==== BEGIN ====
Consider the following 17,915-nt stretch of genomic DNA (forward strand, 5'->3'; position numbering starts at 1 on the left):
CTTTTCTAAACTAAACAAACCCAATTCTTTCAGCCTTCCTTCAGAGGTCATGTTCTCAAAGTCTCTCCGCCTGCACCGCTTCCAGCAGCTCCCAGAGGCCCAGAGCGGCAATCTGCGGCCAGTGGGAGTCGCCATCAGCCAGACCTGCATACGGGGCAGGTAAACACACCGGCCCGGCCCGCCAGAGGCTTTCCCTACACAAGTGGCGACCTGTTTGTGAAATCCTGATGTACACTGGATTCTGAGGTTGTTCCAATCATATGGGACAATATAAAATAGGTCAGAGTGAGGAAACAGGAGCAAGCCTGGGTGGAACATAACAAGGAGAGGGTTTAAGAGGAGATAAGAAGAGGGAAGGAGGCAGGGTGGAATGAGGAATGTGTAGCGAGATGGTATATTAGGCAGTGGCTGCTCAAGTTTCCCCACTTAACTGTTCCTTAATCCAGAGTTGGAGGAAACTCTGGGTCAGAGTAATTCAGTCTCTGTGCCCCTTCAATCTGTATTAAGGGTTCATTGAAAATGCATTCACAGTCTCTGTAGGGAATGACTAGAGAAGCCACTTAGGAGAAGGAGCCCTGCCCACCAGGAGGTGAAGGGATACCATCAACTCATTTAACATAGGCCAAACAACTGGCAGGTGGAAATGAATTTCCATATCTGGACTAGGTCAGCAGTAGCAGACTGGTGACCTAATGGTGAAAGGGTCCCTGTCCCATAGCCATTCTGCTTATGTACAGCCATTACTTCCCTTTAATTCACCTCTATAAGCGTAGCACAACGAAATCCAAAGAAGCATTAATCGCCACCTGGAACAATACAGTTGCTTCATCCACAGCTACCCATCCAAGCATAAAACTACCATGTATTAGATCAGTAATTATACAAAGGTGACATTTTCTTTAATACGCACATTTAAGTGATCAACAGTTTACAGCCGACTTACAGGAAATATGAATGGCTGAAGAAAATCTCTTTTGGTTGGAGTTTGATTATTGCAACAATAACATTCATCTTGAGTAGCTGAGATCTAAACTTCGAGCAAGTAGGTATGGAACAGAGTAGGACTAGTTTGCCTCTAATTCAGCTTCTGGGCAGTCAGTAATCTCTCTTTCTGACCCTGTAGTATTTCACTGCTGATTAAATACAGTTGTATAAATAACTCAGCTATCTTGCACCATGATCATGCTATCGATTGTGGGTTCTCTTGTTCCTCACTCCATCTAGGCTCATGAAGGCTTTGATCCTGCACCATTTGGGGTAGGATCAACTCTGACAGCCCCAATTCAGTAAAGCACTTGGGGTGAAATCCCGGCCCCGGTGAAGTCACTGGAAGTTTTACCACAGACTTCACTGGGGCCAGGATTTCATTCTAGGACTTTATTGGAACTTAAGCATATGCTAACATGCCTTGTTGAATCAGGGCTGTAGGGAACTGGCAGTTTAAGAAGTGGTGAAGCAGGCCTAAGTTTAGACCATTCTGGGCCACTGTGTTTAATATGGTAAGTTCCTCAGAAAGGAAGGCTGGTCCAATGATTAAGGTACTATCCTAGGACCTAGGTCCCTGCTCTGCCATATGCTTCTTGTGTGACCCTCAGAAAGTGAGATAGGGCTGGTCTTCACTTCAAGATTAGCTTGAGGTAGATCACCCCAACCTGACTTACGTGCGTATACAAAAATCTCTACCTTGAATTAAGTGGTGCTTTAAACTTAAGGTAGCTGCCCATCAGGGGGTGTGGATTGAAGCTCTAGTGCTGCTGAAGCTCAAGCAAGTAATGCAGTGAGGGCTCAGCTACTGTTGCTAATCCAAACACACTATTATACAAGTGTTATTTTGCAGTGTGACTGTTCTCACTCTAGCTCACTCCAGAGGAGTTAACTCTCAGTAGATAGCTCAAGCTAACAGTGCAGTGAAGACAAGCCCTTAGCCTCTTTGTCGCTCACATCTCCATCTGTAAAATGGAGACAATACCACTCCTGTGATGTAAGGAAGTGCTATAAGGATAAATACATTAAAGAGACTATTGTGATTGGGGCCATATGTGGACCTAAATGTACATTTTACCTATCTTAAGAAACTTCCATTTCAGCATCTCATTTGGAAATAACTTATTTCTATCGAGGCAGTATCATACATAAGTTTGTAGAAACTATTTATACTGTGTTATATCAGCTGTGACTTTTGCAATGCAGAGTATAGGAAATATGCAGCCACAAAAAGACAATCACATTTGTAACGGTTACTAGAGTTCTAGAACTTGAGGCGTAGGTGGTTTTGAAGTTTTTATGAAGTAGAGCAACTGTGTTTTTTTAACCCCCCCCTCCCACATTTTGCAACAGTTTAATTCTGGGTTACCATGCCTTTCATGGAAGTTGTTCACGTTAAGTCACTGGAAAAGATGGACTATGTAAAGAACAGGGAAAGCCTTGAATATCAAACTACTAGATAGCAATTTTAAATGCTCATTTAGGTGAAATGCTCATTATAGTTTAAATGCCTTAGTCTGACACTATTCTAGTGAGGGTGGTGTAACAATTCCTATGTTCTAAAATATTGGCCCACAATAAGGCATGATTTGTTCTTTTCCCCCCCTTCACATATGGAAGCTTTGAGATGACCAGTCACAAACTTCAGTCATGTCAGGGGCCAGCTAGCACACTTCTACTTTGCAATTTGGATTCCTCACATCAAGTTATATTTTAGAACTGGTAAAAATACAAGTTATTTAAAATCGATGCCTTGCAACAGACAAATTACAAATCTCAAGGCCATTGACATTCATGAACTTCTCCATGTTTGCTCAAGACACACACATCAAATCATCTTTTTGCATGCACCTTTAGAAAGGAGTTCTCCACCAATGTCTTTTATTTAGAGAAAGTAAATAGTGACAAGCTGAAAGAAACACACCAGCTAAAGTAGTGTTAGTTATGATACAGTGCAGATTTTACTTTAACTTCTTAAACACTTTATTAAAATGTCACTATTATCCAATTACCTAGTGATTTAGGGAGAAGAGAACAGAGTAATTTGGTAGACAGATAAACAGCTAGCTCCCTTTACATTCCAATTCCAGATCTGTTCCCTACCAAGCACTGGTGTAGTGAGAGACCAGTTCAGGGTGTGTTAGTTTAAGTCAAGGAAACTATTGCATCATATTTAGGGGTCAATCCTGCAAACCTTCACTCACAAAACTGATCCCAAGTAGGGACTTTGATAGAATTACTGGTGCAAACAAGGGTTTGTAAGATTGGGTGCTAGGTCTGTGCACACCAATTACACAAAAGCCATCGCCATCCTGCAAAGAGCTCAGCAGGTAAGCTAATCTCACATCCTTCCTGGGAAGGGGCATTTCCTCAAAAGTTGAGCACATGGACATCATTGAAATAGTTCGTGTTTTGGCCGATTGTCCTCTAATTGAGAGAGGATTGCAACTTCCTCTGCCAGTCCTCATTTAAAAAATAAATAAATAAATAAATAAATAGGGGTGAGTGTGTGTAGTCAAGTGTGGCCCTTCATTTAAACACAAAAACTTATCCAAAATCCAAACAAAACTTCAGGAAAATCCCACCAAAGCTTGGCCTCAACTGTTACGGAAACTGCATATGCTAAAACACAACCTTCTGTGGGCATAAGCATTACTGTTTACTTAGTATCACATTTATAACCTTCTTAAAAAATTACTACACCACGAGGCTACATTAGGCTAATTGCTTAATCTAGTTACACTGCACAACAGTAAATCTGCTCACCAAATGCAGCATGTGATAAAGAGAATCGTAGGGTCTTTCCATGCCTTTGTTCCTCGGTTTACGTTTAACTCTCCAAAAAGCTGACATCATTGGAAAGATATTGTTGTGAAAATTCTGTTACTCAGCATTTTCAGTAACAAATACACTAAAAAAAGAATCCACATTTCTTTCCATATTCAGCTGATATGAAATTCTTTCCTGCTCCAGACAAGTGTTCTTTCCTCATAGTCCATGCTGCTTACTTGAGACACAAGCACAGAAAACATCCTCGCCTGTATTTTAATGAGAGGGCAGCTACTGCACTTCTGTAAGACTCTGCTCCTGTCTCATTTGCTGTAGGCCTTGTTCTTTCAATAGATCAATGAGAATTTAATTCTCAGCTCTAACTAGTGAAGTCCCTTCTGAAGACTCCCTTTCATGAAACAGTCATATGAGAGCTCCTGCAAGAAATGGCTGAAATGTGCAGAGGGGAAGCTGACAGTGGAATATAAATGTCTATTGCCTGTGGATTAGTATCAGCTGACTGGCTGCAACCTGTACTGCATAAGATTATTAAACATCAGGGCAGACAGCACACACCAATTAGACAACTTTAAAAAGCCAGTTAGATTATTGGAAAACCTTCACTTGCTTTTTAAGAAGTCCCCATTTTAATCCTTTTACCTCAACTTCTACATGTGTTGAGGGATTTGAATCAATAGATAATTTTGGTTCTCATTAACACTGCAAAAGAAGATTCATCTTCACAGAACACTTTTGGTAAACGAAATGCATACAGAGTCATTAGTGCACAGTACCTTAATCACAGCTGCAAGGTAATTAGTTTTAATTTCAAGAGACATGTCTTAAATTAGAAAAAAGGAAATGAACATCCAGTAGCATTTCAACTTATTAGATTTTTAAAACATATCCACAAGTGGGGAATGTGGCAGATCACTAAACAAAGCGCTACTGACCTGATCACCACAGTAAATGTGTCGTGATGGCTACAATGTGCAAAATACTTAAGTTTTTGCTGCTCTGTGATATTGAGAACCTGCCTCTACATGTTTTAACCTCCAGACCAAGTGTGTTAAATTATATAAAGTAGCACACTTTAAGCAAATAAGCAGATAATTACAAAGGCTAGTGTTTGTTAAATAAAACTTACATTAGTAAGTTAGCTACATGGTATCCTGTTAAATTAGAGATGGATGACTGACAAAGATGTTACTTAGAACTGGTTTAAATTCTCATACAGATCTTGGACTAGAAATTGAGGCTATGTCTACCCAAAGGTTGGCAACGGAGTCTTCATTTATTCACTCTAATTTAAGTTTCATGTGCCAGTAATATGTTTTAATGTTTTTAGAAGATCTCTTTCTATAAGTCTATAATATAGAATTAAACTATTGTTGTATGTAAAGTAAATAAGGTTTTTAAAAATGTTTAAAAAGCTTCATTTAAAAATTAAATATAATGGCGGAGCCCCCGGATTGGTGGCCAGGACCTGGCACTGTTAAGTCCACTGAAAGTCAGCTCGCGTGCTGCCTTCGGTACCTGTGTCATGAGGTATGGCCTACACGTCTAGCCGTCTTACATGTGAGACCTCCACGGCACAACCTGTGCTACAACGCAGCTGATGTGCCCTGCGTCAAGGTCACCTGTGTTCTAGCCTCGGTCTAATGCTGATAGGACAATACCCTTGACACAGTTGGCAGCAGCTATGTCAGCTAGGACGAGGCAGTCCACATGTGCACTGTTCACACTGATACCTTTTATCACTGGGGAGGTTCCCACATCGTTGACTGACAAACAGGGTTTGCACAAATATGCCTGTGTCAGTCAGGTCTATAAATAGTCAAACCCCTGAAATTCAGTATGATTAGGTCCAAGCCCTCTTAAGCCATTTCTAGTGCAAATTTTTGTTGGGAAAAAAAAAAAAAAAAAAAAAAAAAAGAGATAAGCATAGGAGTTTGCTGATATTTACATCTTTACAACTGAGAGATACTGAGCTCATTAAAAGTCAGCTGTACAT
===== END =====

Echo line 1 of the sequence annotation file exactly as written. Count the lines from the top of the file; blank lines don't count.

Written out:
Consider the following 17,915-nt stretch of genomic DNA (forward strand, 5'->3'; position numbering starts at 1 on the left):